You are using su which is used to "switch user". Of course it won't work because www-data is a user account which cannot be used to login. You have told it: /usr/sbin/nologin.
Maybe what you want is sudo which is used to "execute a command as another user".
sudo -u www-data ./http-app.py
From an ubuntuforums post I made a while ago:
Consider the following experiment:
applic@ion:~% sudo su
[sudo] password for applic:
root@ion:/home/applic# env > /tmp/sudo_su_env
applic@ion:~% sudo -s
applic .bashrc read...
root@ion:~% env >/tmp/sudo_s
Here are the differences I found:
With sudo -s:
PermitRootLogin only configures whether root can login directly via ssh (e.g. ssh email@example.com). When you login using a different user account, whatever you do in your shell is not influenced by sshd's config.
From man sshd_config:
Specifies whether root can log in using ssh(1). The argument must be “yes”, “without-password”, “...
You cannot open /dev/pts/0 because it's owned by root, and after you su-ed into another user you're no longer able to open it via its path, but you're still able to use it via the opened handle to it, which was inherited from the parent process.
script /dev/null will create another pty, owned by the current user.
Anyways, that bug/limitation seems to have ...
This is a typical use case for sudo.
You're mixing sudo which allows running commands as another user and is highly configurable (you can selectively specify which user can run which command as which user) and su which switches to another user if you know the password (or are root). su always runs the shell written in /etc/passwd, even if su -c is used. ...
Do you have ssh as root disabled? Check your sshd configuration (possibly /etc/ssh/sshd_config) and look for the line PermitRootLogin no. Change the no to yes and restart sshd (most likely either service ssh restart or service sshd restart).
Some distributions (e.g., Ubuntu) default to without-password for PermitRootLogin such that root login is allowed via ...
Based on the descriptions from the man pages for su and sudo I would assume the following things.
Since sudo -iu <user> means a login shell this would be equivalent to an su - <user> or su -l <user>.
An su without any arguments changes your effective user ID but you're still using your original <user> environment and a who am i will ...
In your comment, you said that /bin/su has the following mode/owner:
-rwxrwxrwx. 1 root root 30092 Jun 22 2012 /bin/su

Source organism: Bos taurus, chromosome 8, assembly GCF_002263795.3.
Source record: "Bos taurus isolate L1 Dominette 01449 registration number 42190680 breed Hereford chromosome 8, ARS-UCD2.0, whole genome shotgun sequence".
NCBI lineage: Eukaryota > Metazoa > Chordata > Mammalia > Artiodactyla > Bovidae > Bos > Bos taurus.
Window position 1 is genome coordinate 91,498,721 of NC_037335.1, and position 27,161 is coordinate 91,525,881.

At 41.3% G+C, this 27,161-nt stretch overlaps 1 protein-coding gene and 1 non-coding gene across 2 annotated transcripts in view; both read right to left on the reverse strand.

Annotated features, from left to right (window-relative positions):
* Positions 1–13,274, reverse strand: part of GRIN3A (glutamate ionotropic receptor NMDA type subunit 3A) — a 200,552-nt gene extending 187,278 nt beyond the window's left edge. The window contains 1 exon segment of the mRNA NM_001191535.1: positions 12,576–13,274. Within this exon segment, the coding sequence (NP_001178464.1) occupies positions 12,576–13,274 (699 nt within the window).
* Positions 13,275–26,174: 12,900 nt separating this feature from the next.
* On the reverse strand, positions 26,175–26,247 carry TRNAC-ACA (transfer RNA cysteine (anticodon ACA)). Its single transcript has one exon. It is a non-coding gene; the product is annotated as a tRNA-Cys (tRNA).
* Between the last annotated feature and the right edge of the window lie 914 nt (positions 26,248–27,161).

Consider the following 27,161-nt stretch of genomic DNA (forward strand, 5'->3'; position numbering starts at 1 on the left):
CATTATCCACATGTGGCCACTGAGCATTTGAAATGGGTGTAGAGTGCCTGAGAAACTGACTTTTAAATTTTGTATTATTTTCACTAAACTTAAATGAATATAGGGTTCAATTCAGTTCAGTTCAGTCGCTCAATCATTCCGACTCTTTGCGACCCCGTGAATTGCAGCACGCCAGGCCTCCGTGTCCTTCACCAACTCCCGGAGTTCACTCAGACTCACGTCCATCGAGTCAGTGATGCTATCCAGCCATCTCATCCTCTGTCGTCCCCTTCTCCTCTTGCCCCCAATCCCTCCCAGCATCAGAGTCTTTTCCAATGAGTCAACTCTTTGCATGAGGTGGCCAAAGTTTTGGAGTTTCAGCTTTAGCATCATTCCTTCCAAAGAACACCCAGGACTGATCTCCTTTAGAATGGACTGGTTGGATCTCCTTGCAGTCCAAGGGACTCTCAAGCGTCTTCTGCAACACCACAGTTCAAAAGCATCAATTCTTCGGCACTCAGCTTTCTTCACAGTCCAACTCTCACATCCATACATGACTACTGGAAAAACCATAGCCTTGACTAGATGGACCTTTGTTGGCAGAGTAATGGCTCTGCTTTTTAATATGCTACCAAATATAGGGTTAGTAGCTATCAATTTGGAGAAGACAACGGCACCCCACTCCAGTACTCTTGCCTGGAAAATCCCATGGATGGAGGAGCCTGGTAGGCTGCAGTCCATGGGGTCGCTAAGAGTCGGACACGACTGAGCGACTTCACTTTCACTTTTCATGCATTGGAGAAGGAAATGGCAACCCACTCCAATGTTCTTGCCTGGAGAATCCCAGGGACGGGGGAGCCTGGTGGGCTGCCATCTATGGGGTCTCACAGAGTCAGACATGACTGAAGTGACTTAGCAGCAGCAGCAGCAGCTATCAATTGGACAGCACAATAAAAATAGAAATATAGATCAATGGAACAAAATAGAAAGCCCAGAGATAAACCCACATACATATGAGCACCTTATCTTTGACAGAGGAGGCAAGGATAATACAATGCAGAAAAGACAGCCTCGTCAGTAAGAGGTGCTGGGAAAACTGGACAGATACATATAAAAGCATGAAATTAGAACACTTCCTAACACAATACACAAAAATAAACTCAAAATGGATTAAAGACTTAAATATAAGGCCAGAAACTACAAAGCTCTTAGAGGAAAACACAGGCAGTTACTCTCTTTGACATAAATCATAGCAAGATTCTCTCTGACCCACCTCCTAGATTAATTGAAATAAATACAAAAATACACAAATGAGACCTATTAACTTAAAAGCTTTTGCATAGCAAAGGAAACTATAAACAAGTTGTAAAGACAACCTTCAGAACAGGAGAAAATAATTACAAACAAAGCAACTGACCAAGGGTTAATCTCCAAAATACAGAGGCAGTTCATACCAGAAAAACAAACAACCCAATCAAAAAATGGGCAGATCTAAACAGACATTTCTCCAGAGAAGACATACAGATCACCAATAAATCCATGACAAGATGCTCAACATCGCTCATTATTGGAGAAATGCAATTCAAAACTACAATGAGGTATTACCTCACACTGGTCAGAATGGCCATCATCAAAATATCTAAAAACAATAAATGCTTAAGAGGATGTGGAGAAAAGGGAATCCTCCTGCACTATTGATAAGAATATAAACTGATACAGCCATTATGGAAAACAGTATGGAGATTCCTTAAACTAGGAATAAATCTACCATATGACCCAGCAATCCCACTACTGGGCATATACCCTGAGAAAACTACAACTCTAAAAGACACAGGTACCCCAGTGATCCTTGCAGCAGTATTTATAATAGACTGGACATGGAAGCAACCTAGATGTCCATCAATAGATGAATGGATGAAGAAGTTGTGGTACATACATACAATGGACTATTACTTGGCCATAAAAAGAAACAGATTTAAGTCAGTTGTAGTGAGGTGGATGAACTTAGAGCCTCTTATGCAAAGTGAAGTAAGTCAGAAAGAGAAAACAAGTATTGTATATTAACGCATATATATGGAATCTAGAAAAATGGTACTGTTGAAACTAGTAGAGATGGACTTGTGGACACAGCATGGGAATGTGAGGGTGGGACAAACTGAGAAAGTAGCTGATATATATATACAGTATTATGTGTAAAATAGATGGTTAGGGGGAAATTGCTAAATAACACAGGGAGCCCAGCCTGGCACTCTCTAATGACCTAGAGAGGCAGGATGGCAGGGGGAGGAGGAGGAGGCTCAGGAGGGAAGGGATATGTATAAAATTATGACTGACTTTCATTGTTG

There are two problems here.
it needs to have the set-uid bit turned on, so that it always runs with root permissions, otherwise when an ordinary (non-root) user runs it, it will not have access to the password info in /etc/shadow nor the ...
Historically (on non-GNU unices), it wasn't, or at least it manually checked if you were in a group called "wheel" permitted to su. The GNU version of su did not reproduce this functionality because of RMS's ideology about access control at the time:
Why GNU `su' does not support the `wheel' group
Why don't you create a shell script and do a
su - openproject -c "your_shell_script"
Be aware of the - before openproject. That will set the environment variables of openproject instead of your user environment variables.
Since it's a commercial server you won't have access to root account nor be able to operate with root privileges. This means you won't be able to run sudo nor install packages. What you can try to do is:
Check if you have access to a compiler and compile what you want for yourself and in your home space.
Check if you can run a virtual machine. This might ...
You have to add your user to the wheel group:
gpasswd -a youruser wheel
Alternatively, you can disable the group membership check for su in pam by editing
and commenting out this line:
auth required pam_wheel.so use_uid
It requires users to be in the wheel group to be able to switch user.
User switching as non-root works again ...
The purpose is to prevent ordinary users from running the su command (su is similar to sudo, the difference being that sudo executes one command, su starts a new session as a new user, which lasts until that user runs exit)
The default mode of su is 4755 or rwsr-xr-x, the "s" means that the command is set-UID (which means that it always runs as the user who ...
Contrary to what their most common use would lead you to think, su and sudo are not just meant for logging in (or performing actions) as root.
su allows you to switch your identity with that of someone else. For this reason, when you type su, the system needs to verify that you have the credentials for the target user you're trying to change into.
sudo is ...